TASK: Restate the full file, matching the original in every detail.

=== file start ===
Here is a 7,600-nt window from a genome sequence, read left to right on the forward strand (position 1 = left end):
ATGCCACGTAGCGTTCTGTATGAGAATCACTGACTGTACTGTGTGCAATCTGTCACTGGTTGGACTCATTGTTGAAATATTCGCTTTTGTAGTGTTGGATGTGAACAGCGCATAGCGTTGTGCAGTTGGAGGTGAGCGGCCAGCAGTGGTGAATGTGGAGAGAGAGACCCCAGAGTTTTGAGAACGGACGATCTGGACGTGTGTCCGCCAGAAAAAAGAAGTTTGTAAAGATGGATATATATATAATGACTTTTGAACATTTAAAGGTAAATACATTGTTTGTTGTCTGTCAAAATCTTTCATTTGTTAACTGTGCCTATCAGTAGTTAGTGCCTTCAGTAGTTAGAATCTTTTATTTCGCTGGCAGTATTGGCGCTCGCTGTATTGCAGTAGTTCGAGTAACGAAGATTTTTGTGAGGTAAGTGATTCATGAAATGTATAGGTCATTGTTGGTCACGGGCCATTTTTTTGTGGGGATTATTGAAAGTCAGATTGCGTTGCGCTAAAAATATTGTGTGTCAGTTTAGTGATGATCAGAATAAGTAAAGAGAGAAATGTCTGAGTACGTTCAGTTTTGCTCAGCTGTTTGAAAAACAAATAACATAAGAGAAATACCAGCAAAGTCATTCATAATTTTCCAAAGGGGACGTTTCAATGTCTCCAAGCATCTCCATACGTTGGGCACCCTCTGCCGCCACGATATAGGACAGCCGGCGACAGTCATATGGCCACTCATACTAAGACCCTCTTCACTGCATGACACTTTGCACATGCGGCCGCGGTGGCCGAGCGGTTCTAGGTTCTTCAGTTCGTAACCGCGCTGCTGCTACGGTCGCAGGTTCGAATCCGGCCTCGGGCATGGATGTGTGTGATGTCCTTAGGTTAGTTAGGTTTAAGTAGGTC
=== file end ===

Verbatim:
Here is a 7,600-nt window from a genome sequence, read left to right on the forward strand (position 1 = left end):
ATGCCACGTAGCGTTCTGTATGAGAATCACTGACTGTACTGTGTGCAATCTGTCACTGGTTGGACTCATTGTTGAAATATTCGCTTTTGTAGTGTTGGATGTGAACAGCGCATAGCGTTGTGCAGTTGGAGGTGAGCGGCCAGCAGTGGTGAATGTGGAGAGAGAGACCCCAGAGTTTTGAGAACGGACGATCTGGACGTGTGTCCGCCAGAAAAAAGAAGTTTGTAAAGATGGATATATATATAATGACTTTTGAACATTTAAAGGTAAATACATTGTTTGTTGTCTGTCAAAATCTTTCATTTGTTAACTGTGCCTATCAGTAGTTAGTGCCTTCAGTAGTTAGAATCTTTTATTTCGCTGGCAGTATTGGCGCTCGCTGTATTGCAGTAGTTCGAGTAACGAAGATTTTTGTGAGGTAAGTGATTCATGAAATGTATAGGTCATTGTTGGTCACGGGCCATTTTTTTGTGGGGATTATTGAAAGTCAGATTGCGTTGCGCTAAAAATATTGTGTGTCAGTTTAGTGATGATCAGAATAAGTAAAGAGAGAAATGTCTGAGTACGTTCAGTTTTGCTCAGCTGTTTGAAAAACAAATAACATAAGAGAAATACCAGCAAAGTCATTCATAATTTTCCAAAGGGGACGTTTCAATGTCTCCAAGCATCTCCATACGTTGGGCACCCTCTGCCGCCACGATATAGGACAGCCGGCGACAGTCATATGGCCACTCATACTAAGACCCTCTTCACTGCATGACACTTTGCACATGCGGCCGCGGTGGCCGAGCGGTTCTAGGTTCTTCAGTTCGTAACCGCGCTGCTGCTACGGTCGCAGGTTCGAATCCGGCCTCGGGCATGGATGTGTGTGATGTCCTTAGGTTAGTTAGGTTTAAGTAGGTC